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Photo I. Holliday

Photo I. Holliday

Photo   I.Holliday

Synonymy

Hakea grammatophylla (F.Muell.) F.Muell., Fragm. 6: 214 (1868)

Grevillea grammatophylla F.Muell., Fragm. 5: 25 (1865); H. multilineata var. grammatophylla (F.Muell.) Benth., Fl. Austral. 5: 518 (1870). T: 'Scrub near Forsters range', Central Mount Stuart, [N.T.], s.d. [1861/2], J.McD. Stuart s.n.; probable holo: MEL 1010236.

Description

Erect shrub or small tree, 1–3.5 m tall, possibly resprouting. Branchlets densely, sometimes patchily, appressed-pubescent to ±glabrous at flowering. Leaves flat, linear, sometimes widened distally, falcate, 8–20 cm long, 5–11 mm wide, finely striated, acute, bluntly mucronate, moderately to sparsely appressed-pubescent; veins 5–9 between prominent marginal veins.

Inflorescence with 100–150 flowers; rachis 2–5 cm long, densely tomentose; pedicels glabrous. Perianth bright pink, glabrous. Pistil 13–16 mm long; gland ±flat, ±obtriangular, centrally depressed.

Fruit 1–15 on elongated rachis, stalked or subsessile, woody, ovate to ovate-oblong, 1.7–2.6 cm long, 0.8–1.3 cm wide, scarcely or not beaked, at first acuminate, enlarging and becoming more woody and obtuse, although still shortly apiculate with age, not keeled on ventral suture. Seed ovate-elliptic to ±elliptic-oblong, 11–16 mm long, 3.5–6 mm wide; wing extending partly down one side of body only, blackish brown.

Distribution and ecology

Confined to the Macdonnell Ra., N.T., extending from the George Gill Ra. in the west to the White Ra. in the east. Occurs in soil pockets on rocky ridges and upper slopes of steep hillsides and river gorges.

To plot an up to date distribution map based on herbarium collections for this species see Australia's Virtual Herbarium. Localities outside the native range may represent cultivated or naturalised records.

Flowering time

Flowers Mar.–Aug.

Derivation of name

From grammatus, Latin for striped with fine lines and phyllum, Latin for leaf, a reference to the fine striations on the leaves of this species.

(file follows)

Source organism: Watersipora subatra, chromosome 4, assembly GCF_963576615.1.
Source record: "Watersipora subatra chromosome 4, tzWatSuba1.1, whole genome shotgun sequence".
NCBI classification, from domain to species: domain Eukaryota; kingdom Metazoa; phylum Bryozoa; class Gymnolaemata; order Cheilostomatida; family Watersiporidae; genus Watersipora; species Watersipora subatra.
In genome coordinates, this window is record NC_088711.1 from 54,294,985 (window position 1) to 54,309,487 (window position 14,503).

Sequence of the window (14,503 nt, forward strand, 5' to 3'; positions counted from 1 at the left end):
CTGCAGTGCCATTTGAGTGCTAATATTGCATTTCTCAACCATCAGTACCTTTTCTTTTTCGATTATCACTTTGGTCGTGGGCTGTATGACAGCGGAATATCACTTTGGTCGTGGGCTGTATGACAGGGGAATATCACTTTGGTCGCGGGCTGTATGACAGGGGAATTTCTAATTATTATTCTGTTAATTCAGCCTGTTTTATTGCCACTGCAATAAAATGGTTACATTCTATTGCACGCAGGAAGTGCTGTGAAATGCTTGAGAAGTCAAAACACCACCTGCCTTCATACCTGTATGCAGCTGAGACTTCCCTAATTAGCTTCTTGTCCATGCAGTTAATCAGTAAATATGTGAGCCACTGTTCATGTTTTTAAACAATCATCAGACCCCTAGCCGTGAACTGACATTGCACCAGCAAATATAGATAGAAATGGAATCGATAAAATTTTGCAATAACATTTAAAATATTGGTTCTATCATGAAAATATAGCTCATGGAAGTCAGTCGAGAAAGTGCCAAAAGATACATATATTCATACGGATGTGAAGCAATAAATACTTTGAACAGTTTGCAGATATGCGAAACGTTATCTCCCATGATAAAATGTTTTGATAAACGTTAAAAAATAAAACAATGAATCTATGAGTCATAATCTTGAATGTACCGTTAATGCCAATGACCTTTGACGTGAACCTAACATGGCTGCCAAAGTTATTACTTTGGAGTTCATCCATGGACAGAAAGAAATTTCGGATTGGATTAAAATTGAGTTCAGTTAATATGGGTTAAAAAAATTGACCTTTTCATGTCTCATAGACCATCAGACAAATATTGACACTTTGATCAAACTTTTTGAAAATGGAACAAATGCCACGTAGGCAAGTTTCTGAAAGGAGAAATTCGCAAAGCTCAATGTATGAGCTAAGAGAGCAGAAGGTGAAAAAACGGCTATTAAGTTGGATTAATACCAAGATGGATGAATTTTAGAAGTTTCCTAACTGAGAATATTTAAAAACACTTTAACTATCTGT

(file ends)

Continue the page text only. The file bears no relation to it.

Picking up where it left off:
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Relationships

Part of Sect. Conogynoides recognised by Bentham (1870) and characterised by a conical pollen presenter, veined leaves, glabrous perianth and fruits without horns.

 

Within this section 6 species were assigned to the informal Multilineata group by Barker et al. (1999). This group of Hakea species is usually referred to as the 'grass-leaf Hakeas' because they have long linear flat leaves with longitudinal striations. All but one species are floriferous and have red flowers and long pistils, suggesting bird pollination. Fruits are erect. H. minyma has much shorter pistils and cream flowers. 

 

Species in the group are H. bucculenta, H. francisiana, H. grammatophylla, H. minyma, H. maconochieana and H. multilineata. The monophyly or otherwise of the group has still to be tested.

Notes

Maconochie (Maconochie 1066) noted 'plants regenerating at base', presumably after fire or a disturbance, indicating that this species is probably lignotuberous. He also noted that in the desert environment the fruit appear to mature quickly, but then enlarge and increase in woodiness as they age.

This species is recognised as 'Rare' in J.D.Briggs & J.H.Leigh, Rare or Threatened Australian Plants (1995).

 Mueller described Grevillea grammatophylla, and cited the Stuart specimen from 'scrub near Forsters range' as type. When he subsequently transferred the species to Hakea he cited two further specimens (Gawler Ra., Sullivan, and Port Lincoln, Weidenbach). These latter specimens belong with H. francisiana .

Representative specimens

N.T.: 1 km N of Kings Canyon, P.K.Latz 8729 (CANB, DNA); Serpentine Gorge, Macdonnell Ra., J.R.Maconochie 1066 (DNA); Standley Chasm, Macdonnell Ra., A.E.Orchard 843 (AD, DNA).

Weblinks

More photographs of this species can be seen on the Australian National Botanic Gardens site.

Further illustrations

W.R.Elliot & D.L.Jones, Encycl. Austral. Pl. 5: 210 (1990)

I. Holliday, Hakeas. A Field and Garden Guide 92-3 (2005)

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